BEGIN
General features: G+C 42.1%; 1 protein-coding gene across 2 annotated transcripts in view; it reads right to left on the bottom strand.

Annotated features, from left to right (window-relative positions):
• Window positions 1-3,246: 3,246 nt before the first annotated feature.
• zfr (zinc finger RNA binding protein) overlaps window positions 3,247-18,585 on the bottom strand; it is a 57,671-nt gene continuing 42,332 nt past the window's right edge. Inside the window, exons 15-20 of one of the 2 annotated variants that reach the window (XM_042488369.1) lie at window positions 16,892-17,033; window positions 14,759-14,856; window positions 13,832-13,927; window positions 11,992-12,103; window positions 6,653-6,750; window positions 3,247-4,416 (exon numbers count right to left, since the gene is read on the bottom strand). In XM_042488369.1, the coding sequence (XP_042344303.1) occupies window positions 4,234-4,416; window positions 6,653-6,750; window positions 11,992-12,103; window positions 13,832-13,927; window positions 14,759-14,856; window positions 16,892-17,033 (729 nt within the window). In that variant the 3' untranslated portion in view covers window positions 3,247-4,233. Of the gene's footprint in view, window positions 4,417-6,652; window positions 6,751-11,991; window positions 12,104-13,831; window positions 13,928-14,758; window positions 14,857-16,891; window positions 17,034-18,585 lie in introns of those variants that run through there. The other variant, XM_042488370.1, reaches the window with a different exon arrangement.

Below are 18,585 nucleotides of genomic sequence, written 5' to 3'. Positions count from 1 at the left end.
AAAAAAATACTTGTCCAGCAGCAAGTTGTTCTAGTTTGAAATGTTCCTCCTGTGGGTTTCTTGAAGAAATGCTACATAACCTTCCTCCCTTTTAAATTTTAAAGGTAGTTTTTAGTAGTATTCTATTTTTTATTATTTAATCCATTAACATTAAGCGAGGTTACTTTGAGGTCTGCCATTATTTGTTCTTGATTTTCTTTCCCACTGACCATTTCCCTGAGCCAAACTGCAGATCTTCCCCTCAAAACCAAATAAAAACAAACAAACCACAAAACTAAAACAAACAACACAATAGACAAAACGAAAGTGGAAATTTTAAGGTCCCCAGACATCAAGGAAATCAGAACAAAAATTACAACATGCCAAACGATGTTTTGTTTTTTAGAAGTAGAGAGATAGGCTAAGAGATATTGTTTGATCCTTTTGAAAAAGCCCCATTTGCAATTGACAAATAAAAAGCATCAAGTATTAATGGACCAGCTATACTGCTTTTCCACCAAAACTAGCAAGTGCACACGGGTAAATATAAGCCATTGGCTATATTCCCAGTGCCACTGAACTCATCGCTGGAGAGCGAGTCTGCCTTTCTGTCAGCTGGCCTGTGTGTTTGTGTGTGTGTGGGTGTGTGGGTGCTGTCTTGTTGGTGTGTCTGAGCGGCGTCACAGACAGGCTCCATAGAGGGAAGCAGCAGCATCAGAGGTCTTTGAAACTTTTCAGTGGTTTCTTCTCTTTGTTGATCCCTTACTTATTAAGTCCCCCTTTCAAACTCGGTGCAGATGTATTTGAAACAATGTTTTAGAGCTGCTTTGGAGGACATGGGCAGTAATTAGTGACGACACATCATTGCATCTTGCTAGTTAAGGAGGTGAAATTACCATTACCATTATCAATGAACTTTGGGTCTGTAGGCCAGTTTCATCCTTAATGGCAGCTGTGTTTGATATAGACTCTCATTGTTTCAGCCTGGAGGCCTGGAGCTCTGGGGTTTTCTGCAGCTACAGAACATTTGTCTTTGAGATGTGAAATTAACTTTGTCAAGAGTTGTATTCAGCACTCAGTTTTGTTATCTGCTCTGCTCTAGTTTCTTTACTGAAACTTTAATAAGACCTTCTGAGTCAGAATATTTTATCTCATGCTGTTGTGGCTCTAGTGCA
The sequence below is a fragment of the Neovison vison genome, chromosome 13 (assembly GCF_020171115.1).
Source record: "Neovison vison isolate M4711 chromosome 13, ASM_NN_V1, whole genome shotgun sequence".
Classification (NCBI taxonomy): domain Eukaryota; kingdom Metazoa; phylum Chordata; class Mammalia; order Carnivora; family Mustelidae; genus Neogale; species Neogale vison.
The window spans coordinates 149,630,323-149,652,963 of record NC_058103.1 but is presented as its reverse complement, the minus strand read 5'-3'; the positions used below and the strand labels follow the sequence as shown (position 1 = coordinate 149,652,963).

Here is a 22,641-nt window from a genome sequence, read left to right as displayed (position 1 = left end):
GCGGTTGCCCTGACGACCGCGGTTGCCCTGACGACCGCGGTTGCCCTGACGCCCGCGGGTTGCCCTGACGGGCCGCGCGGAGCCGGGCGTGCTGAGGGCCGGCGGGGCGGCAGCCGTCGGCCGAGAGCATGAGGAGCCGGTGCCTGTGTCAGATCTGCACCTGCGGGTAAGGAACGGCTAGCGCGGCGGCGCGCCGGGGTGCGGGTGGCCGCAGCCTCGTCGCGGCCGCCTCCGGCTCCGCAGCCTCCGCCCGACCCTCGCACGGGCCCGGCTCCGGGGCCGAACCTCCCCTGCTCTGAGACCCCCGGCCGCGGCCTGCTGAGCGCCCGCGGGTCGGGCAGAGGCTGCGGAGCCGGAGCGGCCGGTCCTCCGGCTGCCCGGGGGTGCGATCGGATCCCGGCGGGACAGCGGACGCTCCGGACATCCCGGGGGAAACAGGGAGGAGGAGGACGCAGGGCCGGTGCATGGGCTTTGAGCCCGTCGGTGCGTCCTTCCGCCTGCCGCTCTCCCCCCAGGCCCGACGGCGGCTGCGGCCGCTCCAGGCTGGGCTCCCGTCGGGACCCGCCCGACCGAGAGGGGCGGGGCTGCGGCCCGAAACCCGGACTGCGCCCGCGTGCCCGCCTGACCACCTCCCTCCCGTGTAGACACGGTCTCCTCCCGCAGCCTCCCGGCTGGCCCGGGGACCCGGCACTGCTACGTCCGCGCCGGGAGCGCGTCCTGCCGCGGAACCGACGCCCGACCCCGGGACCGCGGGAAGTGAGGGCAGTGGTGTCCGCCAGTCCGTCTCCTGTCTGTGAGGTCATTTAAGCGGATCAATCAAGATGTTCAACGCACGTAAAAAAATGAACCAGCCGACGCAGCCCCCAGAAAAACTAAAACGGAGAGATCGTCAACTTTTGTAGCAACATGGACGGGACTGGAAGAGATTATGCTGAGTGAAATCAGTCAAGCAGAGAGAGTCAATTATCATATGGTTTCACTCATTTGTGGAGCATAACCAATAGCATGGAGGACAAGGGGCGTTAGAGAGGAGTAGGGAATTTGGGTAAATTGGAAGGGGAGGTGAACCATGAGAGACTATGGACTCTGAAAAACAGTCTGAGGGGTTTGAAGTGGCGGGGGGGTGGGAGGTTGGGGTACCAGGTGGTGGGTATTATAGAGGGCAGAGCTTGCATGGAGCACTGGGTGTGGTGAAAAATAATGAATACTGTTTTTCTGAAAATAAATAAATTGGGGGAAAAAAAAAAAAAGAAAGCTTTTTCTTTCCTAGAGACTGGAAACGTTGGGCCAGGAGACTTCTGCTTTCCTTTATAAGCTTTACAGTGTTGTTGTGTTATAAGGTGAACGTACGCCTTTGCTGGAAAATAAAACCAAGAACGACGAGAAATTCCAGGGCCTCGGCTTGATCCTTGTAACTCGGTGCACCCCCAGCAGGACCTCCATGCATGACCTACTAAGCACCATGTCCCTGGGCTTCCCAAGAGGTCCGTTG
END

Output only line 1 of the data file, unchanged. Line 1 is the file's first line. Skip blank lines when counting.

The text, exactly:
General features: G+C 42.1%; 1 protein-coding gene across 2 annotated transcripts in view; it reads right to left on the bottom strand.